Kid, 11 years old February 2, 2011

Best of the first 3.

My friends and I are willing to watch this one over and over. Not as good as Revenge of the Sith or Attack of the Clones, but the 3rd best. Genius. Iffy for 5+.

What's the story?

THE RETURN OF THE JEDI begins with Luke Skywalker (Mark Hamill) and the other Rebel Alliance heroes and robots assembling one by one to rescue their friend Han Solo (Harrison Ford) from his frozen state of suspended animation in the palace of a gross, sluglike galactic gangster called Jabba the Hutt. Once again, the terrible galactic Empire has a Death Star under construction and the rebels seek to destroy the monstrous doomsday weapon and the sinister Emperor (Ian McDiarmid). Luke knows that this will be his chance to again confront the Emperor's evil cyborg disciple Darth Vader (voiced by James Earl Jones), who is really Luke's long-lost father Anakin, once a noble Jedi Knight. Luke refuses to believe that his parent has gone over forever to the dark side of the Force. In the action-packed three-battle finale, Luke duels with Darth under the gloating gaze of the Emperor while the Rebel Alliance throws every ship they have against the fleet of the Empire and on the forest moon of Endor, Han and friends strive to blow up a power plant generating a force field that protects the Death Star. To the rescue are the Ewoks, cute little alien primitives who look like teddy-bear monkeys, and who come to our heroes' aid.

Is it any good?

This is a properly triumphant finale, filled with action -- and yet, coming after the best and emotionally richest chapter, The Empire Strikes Back, a slight disappointment. The Return of the Jedi concluded the mighty Star Wars saga -- at least until Disney brought back the franchise with The Force Awakens -- that George Lucas conceived. It's a film series that changed movie history and raised the bar for special effects, science-fiction wonderment, blockbuster earnings, and movie marketing. If only the filmmakers put as much imagination into the main plotline as they did in the film's lengthy opener. Still, making the fight for the souls of the two Skywalkers as important as the Rebels vs. the Empire is a nice bit of dramatics, as is the idea of Luke struggling to avoid feelings of anger and revenge that might lure him to the dark side.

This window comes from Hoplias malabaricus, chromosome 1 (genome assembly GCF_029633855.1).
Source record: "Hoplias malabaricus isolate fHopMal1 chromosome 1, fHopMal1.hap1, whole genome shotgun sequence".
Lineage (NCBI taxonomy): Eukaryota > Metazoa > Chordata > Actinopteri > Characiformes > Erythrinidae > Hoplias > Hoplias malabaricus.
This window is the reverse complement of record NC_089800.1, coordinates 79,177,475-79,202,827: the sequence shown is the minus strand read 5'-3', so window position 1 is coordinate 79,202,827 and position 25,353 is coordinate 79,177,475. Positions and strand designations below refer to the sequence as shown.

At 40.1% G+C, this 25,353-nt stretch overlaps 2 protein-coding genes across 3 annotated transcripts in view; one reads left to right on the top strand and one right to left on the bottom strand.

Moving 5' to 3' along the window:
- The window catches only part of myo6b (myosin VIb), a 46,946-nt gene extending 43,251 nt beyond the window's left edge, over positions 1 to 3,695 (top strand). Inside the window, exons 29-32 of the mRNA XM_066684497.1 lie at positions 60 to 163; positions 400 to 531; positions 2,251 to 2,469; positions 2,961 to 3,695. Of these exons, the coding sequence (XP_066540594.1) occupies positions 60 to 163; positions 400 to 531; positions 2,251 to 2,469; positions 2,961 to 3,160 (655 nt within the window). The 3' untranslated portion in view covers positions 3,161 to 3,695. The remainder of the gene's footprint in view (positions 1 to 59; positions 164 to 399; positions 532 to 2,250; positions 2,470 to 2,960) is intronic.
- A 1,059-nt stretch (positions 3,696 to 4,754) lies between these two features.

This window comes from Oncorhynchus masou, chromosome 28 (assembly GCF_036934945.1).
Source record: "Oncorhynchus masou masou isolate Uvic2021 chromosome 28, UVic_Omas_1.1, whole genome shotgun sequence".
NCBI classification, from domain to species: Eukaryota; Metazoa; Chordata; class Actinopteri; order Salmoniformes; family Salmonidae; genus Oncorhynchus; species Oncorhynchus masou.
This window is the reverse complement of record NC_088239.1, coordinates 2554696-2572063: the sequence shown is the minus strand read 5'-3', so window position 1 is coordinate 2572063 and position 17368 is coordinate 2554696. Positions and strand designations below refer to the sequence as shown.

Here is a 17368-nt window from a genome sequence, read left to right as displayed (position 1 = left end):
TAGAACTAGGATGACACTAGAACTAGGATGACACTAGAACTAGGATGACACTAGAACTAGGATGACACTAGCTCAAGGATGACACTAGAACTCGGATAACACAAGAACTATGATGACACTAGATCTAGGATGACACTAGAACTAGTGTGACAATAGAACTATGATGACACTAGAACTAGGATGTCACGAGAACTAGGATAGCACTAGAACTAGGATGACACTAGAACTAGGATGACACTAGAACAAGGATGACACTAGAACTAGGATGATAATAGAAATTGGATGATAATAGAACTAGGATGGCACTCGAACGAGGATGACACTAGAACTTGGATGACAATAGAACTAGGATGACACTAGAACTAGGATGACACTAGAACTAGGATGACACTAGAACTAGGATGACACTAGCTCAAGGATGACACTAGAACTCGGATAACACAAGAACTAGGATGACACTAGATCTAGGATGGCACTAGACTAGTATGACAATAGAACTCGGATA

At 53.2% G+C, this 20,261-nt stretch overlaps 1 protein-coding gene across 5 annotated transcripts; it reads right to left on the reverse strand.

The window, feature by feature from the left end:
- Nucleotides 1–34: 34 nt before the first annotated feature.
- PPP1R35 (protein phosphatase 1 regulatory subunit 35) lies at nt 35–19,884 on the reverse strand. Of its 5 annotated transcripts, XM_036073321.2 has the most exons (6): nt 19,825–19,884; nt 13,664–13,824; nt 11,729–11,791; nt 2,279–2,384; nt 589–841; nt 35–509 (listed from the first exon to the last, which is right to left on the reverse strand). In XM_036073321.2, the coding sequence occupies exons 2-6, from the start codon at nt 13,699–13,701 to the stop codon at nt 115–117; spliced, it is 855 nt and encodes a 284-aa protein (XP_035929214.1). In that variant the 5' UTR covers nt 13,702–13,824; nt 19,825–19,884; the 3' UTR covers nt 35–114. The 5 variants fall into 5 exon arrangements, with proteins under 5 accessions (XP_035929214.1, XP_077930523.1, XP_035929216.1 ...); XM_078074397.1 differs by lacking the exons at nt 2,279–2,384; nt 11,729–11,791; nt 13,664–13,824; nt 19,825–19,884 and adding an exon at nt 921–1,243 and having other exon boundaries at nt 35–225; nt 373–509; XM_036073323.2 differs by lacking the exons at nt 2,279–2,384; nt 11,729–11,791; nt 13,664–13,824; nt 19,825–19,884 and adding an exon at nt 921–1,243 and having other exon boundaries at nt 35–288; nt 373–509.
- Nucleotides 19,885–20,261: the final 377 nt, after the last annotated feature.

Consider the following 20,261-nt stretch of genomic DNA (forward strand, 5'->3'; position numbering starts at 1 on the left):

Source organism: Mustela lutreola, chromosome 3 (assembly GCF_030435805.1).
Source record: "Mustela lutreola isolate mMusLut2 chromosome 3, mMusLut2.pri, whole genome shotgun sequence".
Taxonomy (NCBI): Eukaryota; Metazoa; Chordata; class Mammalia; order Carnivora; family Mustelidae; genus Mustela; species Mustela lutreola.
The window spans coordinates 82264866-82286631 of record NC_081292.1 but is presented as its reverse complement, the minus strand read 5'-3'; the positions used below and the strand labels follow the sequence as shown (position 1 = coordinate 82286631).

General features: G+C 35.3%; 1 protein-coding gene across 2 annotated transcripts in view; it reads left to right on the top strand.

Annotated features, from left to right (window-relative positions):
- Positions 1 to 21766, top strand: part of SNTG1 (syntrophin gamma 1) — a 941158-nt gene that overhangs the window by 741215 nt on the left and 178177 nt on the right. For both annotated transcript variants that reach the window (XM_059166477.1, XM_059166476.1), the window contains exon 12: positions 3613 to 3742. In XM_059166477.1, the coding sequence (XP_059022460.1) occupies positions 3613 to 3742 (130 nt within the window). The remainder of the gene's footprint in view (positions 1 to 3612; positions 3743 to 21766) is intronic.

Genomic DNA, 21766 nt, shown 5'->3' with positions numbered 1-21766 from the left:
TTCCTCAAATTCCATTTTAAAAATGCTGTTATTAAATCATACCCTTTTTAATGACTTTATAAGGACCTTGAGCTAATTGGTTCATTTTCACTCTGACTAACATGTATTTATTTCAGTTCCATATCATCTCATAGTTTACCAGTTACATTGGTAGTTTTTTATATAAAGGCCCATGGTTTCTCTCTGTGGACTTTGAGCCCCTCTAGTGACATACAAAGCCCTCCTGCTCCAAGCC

You can see the infatuation with visual gimmickry, cute/silly aliens and robots, plotlines apparently written to be video-game ready, and a disinterest in good acting; a toymaker mentality that continued when Lucas picked up the storyline again in prequels beginning with The Phantom Menace. While each individual stage of the finale is thrilling, cutting back and forth among the scenes disrupts the overall flow of the film.

Talk to your kids about ...

  • Families can talk about the characters' choices and motivations in Star Wars: Episode VI: The Return of the Jedi. Why do you think Hans and Lando both put aside their roguish swaggers to play heroes? Are there any role models in this movie?

  • Talk about the hype surrounding the Star Wars franchise. Is it deserved? What is the appeal?

  • Do you consider this movie a classic? Why or why not?

  • How do the characters in Star Wars: Episode VI: The Return of the Jedi demonstrate self-control and courage? Why are these important character strengths?

Movie details